Seated Male Nude, 1565–69
Agnolo Bronzino (Agnolo di Cosimo di Mariano Tori) (Italian, Florentine, 1503–1572)
Black chalk; 13 x 18 1/4 in. (33 x 46.2 cm), corners cropped
Promised Gift of Leon D. and Debra R. Black, and Purchase, Lila Acheson Wallace Gift, 2005 (2005.354)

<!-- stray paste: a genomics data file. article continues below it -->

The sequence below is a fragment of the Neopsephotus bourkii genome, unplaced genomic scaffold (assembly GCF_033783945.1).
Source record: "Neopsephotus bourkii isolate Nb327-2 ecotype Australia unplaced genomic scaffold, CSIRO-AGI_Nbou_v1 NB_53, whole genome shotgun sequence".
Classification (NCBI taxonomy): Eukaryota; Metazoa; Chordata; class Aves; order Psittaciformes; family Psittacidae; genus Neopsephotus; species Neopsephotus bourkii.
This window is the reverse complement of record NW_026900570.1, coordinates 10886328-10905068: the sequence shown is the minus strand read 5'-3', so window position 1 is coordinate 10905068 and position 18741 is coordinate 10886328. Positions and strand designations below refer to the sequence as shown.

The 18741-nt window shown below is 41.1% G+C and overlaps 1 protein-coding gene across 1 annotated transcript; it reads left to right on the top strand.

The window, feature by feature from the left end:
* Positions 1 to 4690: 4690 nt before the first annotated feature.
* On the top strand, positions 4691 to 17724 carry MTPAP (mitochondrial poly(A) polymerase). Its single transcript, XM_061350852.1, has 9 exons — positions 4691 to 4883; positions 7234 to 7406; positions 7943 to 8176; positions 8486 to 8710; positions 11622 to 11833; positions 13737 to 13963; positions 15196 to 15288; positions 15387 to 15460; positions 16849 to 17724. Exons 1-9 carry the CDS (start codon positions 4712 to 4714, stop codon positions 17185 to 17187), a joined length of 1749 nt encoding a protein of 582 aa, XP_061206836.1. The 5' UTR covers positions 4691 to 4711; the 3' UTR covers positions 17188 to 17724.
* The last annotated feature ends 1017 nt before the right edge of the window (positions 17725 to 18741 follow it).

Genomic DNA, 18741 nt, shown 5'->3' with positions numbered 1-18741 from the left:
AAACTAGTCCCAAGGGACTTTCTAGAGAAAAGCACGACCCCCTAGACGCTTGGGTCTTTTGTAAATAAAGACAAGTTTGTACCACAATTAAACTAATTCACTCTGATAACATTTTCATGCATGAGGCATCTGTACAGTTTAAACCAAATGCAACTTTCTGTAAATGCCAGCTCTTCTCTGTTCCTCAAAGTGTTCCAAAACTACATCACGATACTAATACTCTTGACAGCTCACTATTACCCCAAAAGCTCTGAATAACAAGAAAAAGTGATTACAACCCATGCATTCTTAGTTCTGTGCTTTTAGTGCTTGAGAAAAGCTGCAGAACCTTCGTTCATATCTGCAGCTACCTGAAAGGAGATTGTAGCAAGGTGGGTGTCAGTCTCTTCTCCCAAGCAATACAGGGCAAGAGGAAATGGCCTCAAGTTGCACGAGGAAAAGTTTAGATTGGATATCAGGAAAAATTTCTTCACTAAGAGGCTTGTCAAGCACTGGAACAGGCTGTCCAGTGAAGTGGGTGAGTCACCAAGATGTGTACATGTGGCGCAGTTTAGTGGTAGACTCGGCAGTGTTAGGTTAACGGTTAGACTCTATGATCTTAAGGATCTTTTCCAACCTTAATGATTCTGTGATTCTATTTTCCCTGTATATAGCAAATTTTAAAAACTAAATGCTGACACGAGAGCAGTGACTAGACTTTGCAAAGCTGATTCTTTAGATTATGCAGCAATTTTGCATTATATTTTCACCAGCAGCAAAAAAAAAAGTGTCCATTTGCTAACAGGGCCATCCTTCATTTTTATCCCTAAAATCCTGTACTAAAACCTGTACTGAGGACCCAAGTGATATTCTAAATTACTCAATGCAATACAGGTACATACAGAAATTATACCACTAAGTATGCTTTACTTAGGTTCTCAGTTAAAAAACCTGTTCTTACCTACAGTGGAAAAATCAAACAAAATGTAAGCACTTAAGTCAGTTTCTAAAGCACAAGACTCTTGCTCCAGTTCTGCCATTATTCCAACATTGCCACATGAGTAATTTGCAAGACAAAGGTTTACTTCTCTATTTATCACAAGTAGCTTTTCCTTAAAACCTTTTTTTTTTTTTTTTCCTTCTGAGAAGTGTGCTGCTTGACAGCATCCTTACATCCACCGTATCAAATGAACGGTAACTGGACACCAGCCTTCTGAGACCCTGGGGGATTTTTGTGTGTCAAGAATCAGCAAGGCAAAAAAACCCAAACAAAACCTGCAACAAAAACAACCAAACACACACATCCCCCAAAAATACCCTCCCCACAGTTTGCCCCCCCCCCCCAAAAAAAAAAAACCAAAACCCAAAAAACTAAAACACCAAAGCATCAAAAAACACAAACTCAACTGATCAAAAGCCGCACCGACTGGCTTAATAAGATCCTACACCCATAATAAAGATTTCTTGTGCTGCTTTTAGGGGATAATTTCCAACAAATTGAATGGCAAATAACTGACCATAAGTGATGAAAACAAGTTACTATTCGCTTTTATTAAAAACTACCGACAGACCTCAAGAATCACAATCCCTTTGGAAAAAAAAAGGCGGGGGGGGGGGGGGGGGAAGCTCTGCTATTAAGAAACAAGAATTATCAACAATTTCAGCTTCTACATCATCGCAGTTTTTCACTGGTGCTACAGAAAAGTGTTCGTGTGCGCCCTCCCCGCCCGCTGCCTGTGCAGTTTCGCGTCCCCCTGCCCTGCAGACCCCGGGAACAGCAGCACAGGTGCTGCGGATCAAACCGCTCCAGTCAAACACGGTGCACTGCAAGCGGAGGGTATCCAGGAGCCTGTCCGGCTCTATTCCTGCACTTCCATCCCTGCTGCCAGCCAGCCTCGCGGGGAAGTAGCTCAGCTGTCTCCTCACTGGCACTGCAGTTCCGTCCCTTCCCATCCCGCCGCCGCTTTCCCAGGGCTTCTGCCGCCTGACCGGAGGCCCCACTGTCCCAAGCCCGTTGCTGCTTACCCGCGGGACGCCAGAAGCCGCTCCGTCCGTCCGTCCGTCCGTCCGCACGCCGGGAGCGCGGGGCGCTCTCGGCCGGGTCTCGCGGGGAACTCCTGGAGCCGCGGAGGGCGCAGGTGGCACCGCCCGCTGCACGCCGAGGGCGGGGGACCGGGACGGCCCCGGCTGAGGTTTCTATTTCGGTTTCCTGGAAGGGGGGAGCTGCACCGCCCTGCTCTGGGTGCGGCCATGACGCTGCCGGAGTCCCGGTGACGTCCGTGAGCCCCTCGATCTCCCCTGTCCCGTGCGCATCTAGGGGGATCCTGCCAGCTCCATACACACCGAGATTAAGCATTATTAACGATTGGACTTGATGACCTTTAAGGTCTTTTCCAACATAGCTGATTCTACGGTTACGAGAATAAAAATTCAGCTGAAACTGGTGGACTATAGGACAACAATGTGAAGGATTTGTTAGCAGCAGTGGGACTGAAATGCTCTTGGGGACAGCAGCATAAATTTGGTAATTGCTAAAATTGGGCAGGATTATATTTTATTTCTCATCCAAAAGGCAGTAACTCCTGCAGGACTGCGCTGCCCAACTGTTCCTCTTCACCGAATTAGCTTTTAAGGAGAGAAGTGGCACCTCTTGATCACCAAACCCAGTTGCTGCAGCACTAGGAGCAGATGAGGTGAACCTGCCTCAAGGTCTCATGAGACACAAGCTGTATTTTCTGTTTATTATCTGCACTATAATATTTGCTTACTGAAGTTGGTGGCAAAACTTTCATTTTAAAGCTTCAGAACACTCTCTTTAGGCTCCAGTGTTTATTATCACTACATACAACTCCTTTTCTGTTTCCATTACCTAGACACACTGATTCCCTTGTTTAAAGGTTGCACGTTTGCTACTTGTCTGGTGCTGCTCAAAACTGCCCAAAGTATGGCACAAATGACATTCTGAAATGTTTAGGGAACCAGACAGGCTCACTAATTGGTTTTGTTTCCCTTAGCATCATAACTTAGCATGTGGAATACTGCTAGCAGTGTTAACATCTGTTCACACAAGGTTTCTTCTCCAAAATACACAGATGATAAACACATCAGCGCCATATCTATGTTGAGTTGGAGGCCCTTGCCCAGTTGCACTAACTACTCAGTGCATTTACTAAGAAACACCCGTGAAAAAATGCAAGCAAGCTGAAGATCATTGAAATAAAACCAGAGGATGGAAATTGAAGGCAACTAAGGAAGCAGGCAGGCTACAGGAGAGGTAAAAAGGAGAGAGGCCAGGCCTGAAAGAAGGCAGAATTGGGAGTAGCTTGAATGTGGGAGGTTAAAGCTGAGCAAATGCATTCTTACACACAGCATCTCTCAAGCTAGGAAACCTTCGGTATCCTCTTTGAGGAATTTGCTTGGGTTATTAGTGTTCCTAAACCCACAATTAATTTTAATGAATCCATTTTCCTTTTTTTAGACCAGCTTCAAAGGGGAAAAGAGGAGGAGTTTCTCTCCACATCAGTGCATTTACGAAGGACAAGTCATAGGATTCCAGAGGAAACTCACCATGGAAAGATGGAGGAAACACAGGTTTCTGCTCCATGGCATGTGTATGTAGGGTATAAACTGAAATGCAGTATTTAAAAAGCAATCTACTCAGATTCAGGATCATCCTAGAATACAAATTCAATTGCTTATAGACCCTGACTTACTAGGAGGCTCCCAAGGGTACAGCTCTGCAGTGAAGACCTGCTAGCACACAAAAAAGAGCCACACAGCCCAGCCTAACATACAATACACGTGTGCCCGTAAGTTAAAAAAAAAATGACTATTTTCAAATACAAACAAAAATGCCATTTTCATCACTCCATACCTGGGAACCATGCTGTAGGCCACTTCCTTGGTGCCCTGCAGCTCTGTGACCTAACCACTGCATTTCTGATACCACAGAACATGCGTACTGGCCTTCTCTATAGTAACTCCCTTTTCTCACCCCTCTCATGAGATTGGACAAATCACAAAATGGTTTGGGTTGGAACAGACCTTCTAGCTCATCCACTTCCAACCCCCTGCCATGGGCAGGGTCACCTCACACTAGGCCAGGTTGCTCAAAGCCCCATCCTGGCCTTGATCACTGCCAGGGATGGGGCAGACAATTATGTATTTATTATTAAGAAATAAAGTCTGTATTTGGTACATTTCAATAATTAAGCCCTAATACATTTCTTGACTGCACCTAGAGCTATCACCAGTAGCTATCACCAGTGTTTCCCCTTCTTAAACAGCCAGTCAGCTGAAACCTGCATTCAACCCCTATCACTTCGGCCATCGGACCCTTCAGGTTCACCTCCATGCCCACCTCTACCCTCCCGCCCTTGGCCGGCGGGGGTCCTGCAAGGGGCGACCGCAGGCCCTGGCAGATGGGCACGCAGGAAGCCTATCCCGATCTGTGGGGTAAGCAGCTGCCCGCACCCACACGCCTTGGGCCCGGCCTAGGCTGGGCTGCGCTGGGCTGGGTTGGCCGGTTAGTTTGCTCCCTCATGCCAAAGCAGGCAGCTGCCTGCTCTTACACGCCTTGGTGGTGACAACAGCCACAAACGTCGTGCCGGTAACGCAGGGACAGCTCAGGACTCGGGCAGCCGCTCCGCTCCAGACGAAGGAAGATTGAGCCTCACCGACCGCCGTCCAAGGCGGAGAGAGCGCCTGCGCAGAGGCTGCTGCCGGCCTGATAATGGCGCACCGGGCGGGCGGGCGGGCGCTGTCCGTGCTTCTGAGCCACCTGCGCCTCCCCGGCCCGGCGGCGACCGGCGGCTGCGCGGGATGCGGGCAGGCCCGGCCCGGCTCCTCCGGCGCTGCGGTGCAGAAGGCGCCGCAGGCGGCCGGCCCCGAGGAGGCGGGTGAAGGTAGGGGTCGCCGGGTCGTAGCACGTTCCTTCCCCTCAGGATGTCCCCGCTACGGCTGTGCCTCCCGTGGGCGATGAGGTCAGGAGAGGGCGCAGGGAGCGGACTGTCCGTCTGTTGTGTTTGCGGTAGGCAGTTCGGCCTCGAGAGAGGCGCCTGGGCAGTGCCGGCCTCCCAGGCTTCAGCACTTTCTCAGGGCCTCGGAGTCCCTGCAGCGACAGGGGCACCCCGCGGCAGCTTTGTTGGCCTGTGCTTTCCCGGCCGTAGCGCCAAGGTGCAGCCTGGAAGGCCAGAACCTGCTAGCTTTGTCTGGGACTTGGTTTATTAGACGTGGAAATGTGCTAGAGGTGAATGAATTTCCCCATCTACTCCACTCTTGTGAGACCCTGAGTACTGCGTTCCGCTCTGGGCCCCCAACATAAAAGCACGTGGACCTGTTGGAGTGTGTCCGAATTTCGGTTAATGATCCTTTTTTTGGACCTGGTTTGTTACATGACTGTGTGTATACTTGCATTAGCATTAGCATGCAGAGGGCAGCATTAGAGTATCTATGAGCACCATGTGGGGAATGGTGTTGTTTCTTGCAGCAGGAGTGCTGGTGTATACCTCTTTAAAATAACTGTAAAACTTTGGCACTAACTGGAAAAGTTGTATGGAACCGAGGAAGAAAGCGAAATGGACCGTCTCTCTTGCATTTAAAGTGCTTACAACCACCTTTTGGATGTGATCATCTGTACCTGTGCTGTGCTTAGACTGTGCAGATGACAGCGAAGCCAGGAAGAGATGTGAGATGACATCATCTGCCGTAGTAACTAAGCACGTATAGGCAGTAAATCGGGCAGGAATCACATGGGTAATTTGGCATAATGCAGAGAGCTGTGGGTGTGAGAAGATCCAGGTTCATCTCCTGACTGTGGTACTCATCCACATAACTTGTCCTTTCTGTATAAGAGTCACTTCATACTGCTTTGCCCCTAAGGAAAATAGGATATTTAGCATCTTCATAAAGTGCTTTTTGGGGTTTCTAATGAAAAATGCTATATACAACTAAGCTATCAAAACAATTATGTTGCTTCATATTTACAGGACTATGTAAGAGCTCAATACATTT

This powerful life study was preparatory for the figure of a seated river god, at the lower right, in one of Bronzino's most historically significant paintings, the Martyrdom of Saint Lawrence, in the Church of San Lorenzo, Florence. The study is extremely rare, given that there are only sixty to sixty-five known drawings by Bronzino. Cosimo de' Medici I (who was soon to become grand duke of Tuscany) commissioned the monumental fresco from the elderly artist on February 11, 1565; the letter recording the commission is extant. The finished fresco was unveiled on August 10, 1569. The male nude figure is depicted here in a complex, seated pose that is meant to showcase Bronzino's great mastery of drawing technique, anatomy, and perspective. The interior modeling is achieved with seamlessly blended strokes, while the outlines maintain an impressive vigor of stroke and tonal inflection. The head and foreshortened facial features are boldly drawn with the stick of black chalk in order to sharpen and clarify the design for viewing from a distance. The compressed pose of the figure vertically aligns the head, left shoulder, and left knee, creating a stark foreshortening of the limbs. In this respect, Bronzino's work of the 1560s constitutes a response and a challenge to the mature style of Michelangelo (d. 1564). In turn, Bronzino's technical virtuosity as a draftsman and superb mastery of his materials made him the greatest role model for the following generation of Florentine Mannerists. Bronzino's black-chalk drawing techniques were widely emulated by his adoptive son, Alessandro Allori, and his peers.